The basic vehicle documentation to be presented are:

    Certificate of title

    A certificate of title to a vehicle is an official document that proves the seller’s ownership which should be transferred to the buyer after the transaction. Since a BOS in most states is used to only transfer possession, a certificate of title becomes necessary to close the sale. A certificate of title will contain specific details of the vehicle and the seller and state they have the authority to transfer their right of ownership to third parties.


    Any vehicle meant to operate on public roads needs to be registered with the owner’s state of residence.  The seller should therefore provide the buyer with a registration document issued by the state DMV.

    Bill of sale

    A completed and signed form should be presented. It is not required by law in some states; however, it is recommended to fill it in any vehicle transaction. It will act as a receipt of the sale. 

    Odometer disclosure statement

    A signed odometer disclosure statement should be presented for the transaction to be complete. Note that mileage will, in most cases, influence the valuation and maintenance of a car and hence the significance of the odometer disclosure. 

    Identity proof

    The seller then provides proof of identity to verify that indeed they are who they say they are. Various documents can be used as proof of identity—for example, a state-issued ID,  driver’s license, or a passport photo. Match the details on the identification to those in the title and registration. Verifying identity reduces cases of fraud and scams when purchasing vehicles.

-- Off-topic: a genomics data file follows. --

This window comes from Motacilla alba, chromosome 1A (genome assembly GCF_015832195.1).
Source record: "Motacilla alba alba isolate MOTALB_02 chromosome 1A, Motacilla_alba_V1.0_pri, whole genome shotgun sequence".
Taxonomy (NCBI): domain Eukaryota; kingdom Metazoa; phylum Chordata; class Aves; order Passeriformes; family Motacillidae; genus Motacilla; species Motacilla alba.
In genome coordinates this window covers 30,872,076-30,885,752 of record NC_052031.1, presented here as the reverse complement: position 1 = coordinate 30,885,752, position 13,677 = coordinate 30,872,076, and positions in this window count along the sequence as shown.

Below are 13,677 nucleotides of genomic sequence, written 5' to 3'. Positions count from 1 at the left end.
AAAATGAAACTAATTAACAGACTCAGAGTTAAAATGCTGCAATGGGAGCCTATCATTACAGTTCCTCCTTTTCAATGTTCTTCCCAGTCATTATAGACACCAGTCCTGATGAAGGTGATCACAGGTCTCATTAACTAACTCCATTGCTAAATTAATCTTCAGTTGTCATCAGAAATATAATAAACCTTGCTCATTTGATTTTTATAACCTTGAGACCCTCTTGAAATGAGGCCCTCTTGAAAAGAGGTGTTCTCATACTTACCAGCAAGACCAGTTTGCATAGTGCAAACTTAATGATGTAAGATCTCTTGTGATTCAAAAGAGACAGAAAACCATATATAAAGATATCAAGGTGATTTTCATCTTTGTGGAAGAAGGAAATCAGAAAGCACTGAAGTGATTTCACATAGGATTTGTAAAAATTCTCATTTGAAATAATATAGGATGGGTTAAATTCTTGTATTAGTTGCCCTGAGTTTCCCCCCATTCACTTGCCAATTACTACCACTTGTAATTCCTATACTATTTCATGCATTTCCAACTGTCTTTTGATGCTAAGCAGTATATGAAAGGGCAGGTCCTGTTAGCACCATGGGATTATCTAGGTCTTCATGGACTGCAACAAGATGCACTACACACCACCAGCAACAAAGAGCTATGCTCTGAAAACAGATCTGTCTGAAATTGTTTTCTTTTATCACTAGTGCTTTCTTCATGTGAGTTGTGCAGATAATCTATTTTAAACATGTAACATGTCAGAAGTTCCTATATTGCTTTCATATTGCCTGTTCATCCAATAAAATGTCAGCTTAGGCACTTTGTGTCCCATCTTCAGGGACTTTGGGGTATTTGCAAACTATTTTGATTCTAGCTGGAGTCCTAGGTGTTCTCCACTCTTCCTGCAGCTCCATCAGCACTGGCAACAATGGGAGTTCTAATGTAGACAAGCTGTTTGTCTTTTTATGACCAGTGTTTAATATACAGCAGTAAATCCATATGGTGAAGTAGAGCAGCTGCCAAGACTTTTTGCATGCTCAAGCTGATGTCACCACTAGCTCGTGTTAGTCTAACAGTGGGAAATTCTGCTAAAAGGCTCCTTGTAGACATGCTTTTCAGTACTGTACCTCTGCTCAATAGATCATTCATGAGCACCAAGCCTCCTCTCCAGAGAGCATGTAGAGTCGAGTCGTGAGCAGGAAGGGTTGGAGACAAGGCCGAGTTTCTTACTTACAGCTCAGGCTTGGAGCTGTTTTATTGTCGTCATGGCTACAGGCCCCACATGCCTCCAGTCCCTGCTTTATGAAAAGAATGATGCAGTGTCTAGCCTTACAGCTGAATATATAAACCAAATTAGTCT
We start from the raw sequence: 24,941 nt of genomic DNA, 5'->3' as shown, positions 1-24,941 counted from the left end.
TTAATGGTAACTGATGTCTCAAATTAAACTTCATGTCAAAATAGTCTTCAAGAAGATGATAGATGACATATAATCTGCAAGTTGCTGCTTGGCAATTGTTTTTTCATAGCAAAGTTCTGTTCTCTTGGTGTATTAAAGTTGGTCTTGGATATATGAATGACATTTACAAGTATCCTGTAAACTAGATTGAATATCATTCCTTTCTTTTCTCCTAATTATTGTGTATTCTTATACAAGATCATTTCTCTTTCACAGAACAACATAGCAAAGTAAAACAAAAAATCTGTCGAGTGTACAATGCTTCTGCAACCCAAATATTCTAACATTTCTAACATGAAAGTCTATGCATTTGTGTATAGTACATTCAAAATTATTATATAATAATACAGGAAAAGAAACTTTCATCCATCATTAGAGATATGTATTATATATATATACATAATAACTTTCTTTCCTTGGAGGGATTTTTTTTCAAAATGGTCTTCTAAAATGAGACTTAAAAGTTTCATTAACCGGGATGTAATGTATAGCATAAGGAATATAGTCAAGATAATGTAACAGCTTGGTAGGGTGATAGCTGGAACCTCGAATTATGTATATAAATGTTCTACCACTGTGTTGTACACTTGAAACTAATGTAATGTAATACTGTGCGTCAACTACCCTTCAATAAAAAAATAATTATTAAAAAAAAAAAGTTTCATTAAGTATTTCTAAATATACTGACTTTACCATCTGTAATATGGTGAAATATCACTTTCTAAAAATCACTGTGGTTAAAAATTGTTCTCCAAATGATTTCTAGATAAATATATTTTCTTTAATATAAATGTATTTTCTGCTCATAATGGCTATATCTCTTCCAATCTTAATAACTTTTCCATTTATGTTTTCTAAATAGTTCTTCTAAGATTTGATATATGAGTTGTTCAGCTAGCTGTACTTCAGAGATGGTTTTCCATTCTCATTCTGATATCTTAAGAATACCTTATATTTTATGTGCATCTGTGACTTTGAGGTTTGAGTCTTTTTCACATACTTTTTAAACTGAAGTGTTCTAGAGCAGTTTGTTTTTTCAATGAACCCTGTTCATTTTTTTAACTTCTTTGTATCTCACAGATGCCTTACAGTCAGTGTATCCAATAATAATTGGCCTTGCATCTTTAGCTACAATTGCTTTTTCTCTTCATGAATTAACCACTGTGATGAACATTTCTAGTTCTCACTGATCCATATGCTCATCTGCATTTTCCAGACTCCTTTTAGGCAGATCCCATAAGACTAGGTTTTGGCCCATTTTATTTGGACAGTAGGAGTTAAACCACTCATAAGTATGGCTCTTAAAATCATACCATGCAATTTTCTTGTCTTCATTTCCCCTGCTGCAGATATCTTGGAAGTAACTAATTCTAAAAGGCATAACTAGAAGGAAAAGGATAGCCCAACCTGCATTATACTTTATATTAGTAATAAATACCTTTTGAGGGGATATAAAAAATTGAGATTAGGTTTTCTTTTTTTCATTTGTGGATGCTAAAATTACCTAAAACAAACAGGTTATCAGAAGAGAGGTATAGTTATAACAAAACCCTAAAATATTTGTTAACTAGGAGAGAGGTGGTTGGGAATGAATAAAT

Execute the transaction

    The next step in using it is to complete the transaction. This step involves signing all the relevant paperwork in order for ownership to be legally transferred to the buyer. In most cases, the seller will bring the vehicle to the location of signing while the buyer brings the money.

    Once the buyer presents the agreed-upon amount, the seller submits the keys to the car. Each party receives a copy of the BOS. If any tax obligations are yet to be fulfilled, the payment should be made to the DMV. If the seller is liable for the sales tax, it is recommended that this payment be finalized at the time of sale. If the buyer is responsible for the sales tax, they can make payments at the time of registration. 

    Vehicle registration

    The buyer is normally obligated to finalize the last step of the transaction, which is registering the vehicle at the DMV. They must present the bill of sale, title, proof of car insurance, identification, odometer disclosure statement, emissions test report, and a payment fee. Confirm with the state’s vehicle registration requirements as the requirements will vary from one state to another.

    Bill of State Forms and State DMV Locations

    StateDMV LocationIs a Bill of Sale for a Vehicle Required?
    AlabamaAlabama Vehicle Licensing OfficesYes
    AlaskaAlaska Division of Motor Vehicles (DMV) OfficesNo
    Arizona  Arizona Motor Vehicles Division (MVD) LocationsNo
    ArkansasArkansas Department of Finance and Administration  Office LocationsYes
    CaliforniaCalifornia DMV Field OfficesNo
    ColoradoColorado County Motor Vehicle OfficesYes
    ConnecticutConnecticut Department of Motor Vehicles  OfficesYes